So when theunveiling proposed that we take our little guys to a TMBG concert for kids, I was all over that plan. The only problem: the McCarter Theatre claims to have a policy prohibiting children too young to walk into the venue under their own power and sit up in their own seats. No lap babies! theunveiling and I were pretty sure this was just a ploy to force people to buy tickets for seats they wouldn't really need to use, and that the management could not possibly be serious. After all, if you don't want people bringing very small children, don't book a TMBG kids' concert at your venue.
But, being conscientious people, we phoned the McCarter Theatre for clarification. And they told us flat out that if we arrived with theunveiling's pre-amublatory nine-month-old, she and her son would be turned away at the door, ticket or no ticket.
We believed them. We were grumpy about it, but we believed them.
So Dan and I went with Gareth, who is walking and able to sit in a folding theater seat, but without our friends. The show was fabulous beyond the telling of it. Gareth was a little overwhelmed, but he was fascinated by the proceedings on stage. He clung to Dan and me the whole time, his little eyebrows constantly in Concerned mode, while he assessed everything. Dan and I, who had fond memories of TMBG concerts on our respective college campuses, danced around like April fools and sang along with all the songs, checking every few minutes to make sure Gareth was still doing all right. It wasn't until the encore-begging round of applause that he freaked out, but he settled down pretty fast once the encore started.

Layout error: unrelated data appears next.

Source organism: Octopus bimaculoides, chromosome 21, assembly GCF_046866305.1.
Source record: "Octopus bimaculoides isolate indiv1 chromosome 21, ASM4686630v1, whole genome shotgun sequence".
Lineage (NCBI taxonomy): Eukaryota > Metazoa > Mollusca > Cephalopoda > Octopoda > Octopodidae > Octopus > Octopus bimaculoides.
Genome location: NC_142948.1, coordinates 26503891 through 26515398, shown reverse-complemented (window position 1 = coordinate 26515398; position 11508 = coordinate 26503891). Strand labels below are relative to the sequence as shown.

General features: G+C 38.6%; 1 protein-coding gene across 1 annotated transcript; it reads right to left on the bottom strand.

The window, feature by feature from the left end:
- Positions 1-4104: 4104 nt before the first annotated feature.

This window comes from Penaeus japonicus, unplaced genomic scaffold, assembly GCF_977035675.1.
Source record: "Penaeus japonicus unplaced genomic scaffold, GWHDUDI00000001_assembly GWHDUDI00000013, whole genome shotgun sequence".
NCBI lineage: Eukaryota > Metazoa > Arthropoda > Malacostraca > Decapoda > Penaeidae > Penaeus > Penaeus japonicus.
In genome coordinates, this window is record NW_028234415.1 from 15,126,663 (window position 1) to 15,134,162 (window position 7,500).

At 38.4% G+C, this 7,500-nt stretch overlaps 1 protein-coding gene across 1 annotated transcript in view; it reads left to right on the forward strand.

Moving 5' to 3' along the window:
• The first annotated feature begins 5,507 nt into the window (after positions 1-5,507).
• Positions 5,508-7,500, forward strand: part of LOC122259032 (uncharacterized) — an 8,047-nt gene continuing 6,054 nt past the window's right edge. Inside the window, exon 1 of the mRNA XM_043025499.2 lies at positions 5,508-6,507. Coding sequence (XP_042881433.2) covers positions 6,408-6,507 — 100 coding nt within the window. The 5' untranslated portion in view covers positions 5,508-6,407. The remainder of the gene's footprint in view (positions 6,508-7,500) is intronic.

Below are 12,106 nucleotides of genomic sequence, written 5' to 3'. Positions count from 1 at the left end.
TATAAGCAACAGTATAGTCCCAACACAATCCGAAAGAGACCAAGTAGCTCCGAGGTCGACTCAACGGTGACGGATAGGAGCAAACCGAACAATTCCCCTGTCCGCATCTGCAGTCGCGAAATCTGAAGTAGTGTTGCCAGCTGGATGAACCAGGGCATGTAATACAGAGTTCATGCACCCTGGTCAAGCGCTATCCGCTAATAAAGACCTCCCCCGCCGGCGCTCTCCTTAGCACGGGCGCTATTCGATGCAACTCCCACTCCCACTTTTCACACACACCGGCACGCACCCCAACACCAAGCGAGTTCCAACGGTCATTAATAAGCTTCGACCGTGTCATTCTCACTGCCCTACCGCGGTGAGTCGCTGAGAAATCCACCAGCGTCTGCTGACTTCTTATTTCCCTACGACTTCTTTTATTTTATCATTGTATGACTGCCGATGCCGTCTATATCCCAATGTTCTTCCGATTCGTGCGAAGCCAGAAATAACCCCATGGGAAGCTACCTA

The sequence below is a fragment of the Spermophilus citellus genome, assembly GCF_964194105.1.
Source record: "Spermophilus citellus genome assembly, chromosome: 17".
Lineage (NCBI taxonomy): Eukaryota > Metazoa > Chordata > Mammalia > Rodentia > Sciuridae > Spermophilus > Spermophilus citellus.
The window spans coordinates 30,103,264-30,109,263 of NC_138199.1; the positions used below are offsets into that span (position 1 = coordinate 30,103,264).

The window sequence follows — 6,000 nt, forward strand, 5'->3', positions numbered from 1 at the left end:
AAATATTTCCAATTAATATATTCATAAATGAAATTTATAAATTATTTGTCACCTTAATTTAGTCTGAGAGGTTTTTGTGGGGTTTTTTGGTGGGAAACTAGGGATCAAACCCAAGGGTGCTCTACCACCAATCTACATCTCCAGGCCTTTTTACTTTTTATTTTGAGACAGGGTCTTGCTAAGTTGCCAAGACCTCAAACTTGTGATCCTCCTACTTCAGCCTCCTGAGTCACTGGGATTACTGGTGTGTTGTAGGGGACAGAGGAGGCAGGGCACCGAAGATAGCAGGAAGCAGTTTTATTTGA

On our way out, he gave his initial impressions, borrowed from the end-words of one of his rhyming books: "Loud! C(r)owd!" Yes, it was. And then, for the rest of the day, he prodded us to sing by cuing us with the little snippets of lyrics he could remember.
We had a great time. We'd have felt even better about our great time if it hadn't been for all families there who had brought their tiny babies. The policy I'd bothered to read, the one I'd taken seriously, the one my friend and I had phoned the management about, apparently only applies to conscientious people. As so often happens, scofflaws are rewarded for their heedlessness, and rule-followers are punished for following rules.
What I mind is not that a cultural institution whose mainstay is live theater finds it's necessary to charge for every seat it can get away with charging for. What I mind is not that the McCarter Theatre bars small children from most of their performances--nobody goes to an August Wilson play in hopes of sitting next to a chatty toddler. What I mind is that they refused to admit to being reasonable about admitting children to children's shows when we gave them a chance to tell us that they were reasonable.
I mind that their mildly anti-family policy turned into an inflexibly anti-my-friend's-family policy, precisely in response to our goodwill. Grr. Argh.